Now it should be warned that London is not for the faint of heart. It’s undesirable by most counts, the production is loud and compressed, nearly guaranteeing you a headache by its end. The compositions tend to drag at times, repeating elements ad nauseam. Even the most praiseworthy aspect of the music, Peter Benjamin’s voice, is flawed. His voice is difficult, pertaining many frustrating and grating qualities, as much a turn-off to Voices’ sound as a turn-on. But each flaw is the justification for a perfect score. “To err is human” is the philosophy of London, what proper representation of the bleak nature of our souls can be flawless? Flawlessness is a pipe dream in the explanation of the human condition, there can be no glistening descriptor of our species. London ’s perfection isn’t attained through flawlessness, but its resonation through the horrors of humanity. So embrace Voices, all their rot, decay, and filth. Let them embrace you, for they understand you. London knows you, look into it and you’ll find a mirror to your soul, flawed, dirty, disgusting. Perfect.


user ratings (61)
4.1
excellent
other reviews of this album
TheNemeton91 (4.5)
Maniacal British Neo-Noir...


Comments:Add a Comment 
TheAkerstache
May 25th 2018


38 Comments

Album Rating: 5.0

That took way longer than it should have, hopefully I was able to accurately describe how sick and twisted this album. Also, check out TheNemeton91's far better review: https://www.sputnikmusic.com/review/77070/Voices-UK-London/. This was a complimentary review with him to attempt to dissect this dense, vile, and absolutely glorious album.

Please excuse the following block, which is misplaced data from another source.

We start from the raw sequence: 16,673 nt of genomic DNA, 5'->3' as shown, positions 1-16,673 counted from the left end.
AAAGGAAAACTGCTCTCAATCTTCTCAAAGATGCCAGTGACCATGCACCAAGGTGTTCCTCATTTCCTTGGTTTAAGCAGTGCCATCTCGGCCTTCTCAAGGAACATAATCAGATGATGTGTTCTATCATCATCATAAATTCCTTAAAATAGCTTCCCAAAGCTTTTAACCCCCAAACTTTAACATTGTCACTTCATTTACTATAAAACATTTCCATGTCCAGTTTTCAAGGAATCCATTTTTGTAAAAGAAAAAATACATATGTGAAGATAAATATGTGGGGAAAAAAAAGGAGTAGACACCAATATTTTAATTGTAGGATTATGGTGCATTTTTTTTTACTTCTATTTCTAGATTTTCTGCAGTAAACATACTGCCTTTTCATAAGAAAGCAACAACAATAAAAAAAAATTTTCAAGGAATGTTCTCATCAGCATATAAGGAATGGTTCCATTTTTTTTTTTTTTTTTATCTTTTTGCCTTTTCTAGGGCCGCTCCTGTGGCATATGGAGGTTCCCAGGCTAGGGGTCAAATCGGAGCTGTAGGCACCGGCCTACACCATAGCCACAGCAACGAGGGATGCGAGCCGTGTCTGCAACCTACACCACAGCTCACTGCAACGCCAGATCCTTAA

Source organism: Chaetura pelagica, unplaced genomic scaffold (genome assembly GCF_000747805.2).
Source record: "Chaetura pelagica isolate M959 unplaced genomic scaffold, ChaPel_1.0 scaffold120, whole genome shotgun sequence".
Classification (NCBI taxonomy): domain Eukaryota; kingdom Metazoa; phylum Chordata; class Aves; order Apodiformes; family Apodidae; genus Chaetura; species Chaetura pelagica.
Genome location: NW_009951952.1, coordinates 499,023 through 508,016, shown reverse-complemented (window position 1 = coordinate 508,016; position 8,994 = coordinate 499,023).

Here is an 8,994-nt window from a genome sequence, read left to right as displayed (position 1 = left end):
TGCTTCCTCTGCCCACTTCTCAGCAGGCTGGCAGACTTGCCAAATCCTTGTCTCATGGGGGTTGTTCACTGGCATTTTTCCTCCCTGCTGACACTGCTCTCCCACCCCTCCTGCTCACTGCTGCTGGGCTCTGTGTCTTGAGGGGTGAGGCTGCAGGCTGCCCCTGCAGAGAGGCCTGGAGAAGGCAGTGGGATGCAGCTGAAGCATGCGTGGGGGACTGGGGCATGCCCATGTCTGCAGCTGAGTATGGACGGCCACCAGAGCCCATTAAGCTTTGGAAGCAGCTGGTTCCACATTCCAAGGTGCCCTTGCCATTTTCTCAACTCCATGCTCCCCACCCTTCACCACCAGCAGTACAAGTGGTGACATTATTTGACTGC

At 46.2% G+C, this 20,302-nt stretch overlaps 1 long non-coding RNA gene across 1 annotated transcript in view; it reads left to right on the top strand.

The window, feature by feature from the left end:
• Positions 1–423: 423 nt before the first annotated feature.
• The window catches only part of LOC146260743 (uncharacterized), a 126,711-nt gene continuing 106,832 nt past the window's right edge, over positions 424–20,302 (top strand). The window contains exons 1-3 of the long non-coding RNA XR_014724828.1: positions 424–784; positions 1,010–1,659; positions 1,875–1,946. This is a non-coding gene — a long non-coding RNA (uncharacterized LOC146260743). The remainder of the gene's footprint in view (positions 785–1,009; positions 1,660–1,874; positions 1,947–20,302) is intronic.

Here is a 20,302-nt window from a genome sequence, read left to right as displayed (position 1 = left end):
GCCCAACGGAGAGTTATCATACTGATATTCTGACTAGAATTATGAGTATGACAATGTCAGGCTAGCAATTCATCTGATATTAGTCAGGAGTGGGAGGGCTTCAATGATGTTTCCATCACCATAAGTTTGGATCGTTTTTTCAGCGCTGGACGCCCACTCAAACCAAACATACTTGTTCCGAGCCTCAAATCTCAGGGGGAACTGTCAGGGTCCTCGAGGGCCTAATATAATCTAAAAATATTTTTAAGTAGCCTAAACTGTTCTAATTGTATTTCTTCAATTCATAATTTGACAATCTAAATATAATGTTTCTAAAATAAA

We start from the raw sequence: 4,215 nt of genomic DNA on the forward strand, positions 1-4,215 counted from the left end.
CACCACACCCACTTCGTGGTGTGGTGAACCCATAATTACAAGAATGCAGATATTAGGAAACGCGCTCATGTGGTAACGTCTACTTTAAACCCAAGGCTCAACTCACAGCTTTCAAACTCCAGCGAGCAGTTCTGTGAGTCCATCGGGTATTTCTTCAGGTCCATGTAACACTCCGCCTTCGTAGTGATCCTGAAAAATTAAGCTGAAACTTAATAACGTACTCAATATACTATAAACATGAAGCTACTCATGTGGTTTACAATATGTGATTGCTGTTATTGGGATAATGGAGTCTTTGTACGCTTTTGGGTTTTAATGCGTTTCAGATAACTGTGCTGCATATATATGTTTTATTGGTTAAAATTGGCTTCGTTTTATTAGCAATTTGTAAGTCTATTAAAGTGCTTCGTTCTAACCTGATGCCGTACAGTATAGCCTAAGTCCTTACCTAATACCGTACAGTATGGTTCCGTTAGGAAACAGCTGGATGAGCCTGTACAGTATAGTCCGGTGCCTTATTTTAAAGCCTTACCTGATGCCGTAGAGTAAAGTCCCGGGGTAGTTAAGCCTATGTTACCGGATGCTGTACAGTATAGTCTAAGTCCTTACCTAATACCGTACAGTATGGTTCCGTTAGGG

LethalPaintball
May 26th 2018


1003 Comments

Album Rating: 4.5

im interested

TheAkerstache
May 26th 2018


38 Comments

Album Rating: 5.0

Really glad I was able to pique your interest! These guys deserve as much exposure as they can get.



https://candlelightrecordsuk.bandcamp.com/album/london

ramon.
Contributing Reviewer
May 26th 2018


3406 Comments


Album is an instant classic. Hoping history treats Voices and Akercocke well.

TheNemeton91
May 26th 2018


253 Comments

Album Rating: 4.5 | Sound Off

Well done, mate! You kept Your initial (perfection) premise much briefer than I was anticipating. I didn't expect You to make so many personal appeals to the reader, asking for a deep (perhaps uncomfortable) honesty. I've always appreciated subjective appeals in reviews, what with these communities being so obsessed with being 'objective' (despite the fact that almost nothing about the musical experience escapes the subjective lol).



I'm really pleased with how much ground we've covered! There's little to no overlap between our reviews, and they both offer a different read. I'd say we accomplished what we set out to do. :D



Also, cheers for the name drop :3

TheNemeton91
May 26th 2018


253 Comments

Album Rating: 4.5 | Sound Off

Also bravo for having the fortitude for brevity - Something I (clearly) have to fight tooth-and-nail to maintain! lmao

Elynna
May 26th 2018


412 Comments

Album Rating: 3.5

Will definitely be checking this! Pos'd

Digging: Ningen-Isu - Taihai Geijutsu Ten

TheAkerstache
May 26th 2018


38 Comments

Album Rating: 5.0